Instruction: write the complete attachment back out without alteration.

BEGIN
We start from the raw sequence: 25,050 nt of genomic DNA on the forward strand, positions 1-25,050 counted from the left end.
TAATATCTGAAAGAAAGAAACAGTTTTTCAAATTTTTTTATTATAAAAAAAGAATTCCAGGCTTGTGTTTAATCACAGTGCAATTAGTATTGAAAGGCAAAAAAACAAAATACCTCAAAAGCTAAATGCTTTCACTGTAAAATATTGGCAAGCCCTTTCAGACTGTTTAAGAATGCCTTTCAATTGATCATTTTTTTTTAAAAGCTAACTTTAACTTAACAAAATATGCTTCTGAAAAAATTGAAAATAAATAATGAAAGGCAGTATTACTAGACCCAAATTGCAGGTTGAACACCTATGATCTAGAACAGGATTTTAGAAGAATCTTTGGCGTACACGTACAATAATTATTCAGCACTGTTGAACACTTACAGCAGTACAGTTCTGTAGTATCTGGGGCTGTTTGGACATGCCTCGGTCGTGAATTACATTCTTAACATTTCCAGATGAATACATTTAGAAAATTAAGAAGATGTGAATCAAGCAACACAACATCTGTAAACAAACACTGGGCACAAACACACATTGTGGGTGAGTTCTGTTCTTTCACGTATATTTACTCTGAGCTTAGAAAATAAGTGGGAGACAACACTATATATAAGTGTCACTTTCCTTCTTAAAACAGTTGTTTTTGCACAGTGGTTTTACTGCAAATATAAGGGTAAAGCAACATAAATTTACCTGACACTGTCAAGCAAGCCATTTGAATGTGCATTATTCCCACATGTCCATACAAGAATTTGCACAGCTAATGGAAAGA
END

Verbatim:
We start from the raw sequence: 25,050 nt of genomic DNA on the forward strand, positions 1-25,050 counted from the left end.
TAATATCTGAAAGAAAGAAACAGTTTTTCAAATTTTTTTATTATAAAAAAAGAATTCCAGGCTTGTGTTTAATCACAGTGCAATTAGTATTGAAAGGCAAAAAAACAAAATACCTCAAAAGCTAAATGCTTTCACTGTAAAATATTGGCAAGCCCTTTCAGACTGTTTAAGAATGCCTTTCAATTGATCATTTTTTTTTAAAAGCTAACTTTAACTTAACAAAATATGCTTCTGAAAAAATTGAAAATAAATAATGAAAGGCAGTATTACTAGACCCAAATTGCAGGTTGAACACCTATGATCTAGAACAGGATTTTAGAAGAATCTTTGGCGTACACGTACAATAATTATTCAGCACTGTTGAACACTTACAGCAGTACAGTTCTGTAGTATCTGGGGCTGTTTGGACATGCCTCGGTCGTGAATTACATTCTTAACATTTCCAGATGAATACATTTAGAAAATTAAGAAGATGTGAATCAAGCAACACAACATCTGTAAACAAACACTGGGCACAAACACACATTGTGGGTGAGTTCTGTTCTTTCACGTATATTTACTCTGAGCTTAGAAAATAAGTGGGAGACAACACTATATATAAGTGTCACTTTCCTTCTTAAAACAGTTGTTTTTGCACAGTGGTTTTACTGCAAATATAAGGGTAAAGCAACATAAATTTACCTGACACTGTCAAGCAAGCCATTTGAATGTGCATTATTCCCACATGTCCATACAAGAATTTGCACAGCTAATGGAAAGA